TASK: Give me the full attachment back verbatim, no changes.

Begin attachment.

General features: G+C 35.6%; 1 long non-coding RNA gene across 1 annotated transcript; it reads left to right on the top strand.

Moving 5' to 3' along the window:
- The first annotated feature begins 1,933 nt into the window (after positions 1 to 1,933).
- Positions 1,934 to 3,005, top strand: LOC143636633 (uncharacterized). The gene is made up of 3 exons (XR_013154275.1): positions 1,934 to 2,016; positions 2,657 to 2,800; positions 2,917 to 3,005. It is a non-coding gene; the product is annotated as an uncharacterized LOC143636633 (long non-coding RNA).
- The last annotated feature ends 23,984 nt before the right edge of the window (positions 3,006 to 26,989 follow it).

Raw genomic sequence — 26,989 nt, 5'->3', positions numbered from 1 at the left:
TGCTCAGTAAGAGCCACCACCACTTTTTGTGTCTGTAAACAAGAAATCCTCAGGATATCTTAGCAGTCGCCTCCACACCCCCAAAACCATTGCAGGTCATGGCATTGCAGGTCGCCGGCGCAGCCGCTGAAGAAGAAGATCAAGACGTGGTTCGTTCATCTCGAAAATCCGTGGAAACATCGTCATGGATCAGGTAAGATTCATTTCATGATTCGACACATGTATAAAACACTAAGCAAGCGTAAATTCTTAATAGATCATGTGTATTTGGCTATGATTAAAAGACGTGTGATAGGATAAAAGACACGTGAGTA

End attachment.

General features: G+C 35.6%; 1 long non-coding RNA gene across 1 annotated transcript; it reads left to right on the top strand.

Moving 5' to 3' along the window:
- The first annotated feature begins 1,933 nt into the window (after positions 1 to 1,933).
- Positions 1,934 to 3,005, top strand: LOC143636633 (uncharacterized). The gene is made up of 3 exons (XR_013154275.1): positions 1,934 to 2,016; positions 2,657 to 2,800; positions 2,917 to 3,005. It is a non-coding gene; the product is annotated as an uncharacterized LOC143636633 (long non-coding RNA).
- The last annotated feature ends 23,984 nt before the right edge of the window (positions 3,006 to 26,989 follow it).

Raw genomic sequence — 26,989 nt, 5'->3', positions numbered from 1 at the left:
TGCTCAGTAAGAGCCACCACCACTTTTTGTGTCTGTAAACAAGAAATCCTCAGGATATCTTAGCAGTCGCCTCCACACCCCCAAAACCATTGCAGGTCATGGCATTGCAGGTCGCCGGCGCAGCCGCTGAAGAAGAAGATCAAGACGTGGTTCGTTCATCTCGAAAATCCGTGGAAACATCGTCATGGATCAGGTAAGATTCATTTCATGATTCGACACATGTATAAAACACTAAGCAAGCGTAAATTCTTAATAGATCATGTGTATTTGGCTATGATTAAAAGACGTGTGATAGGATAAAAGACACGTGAGTA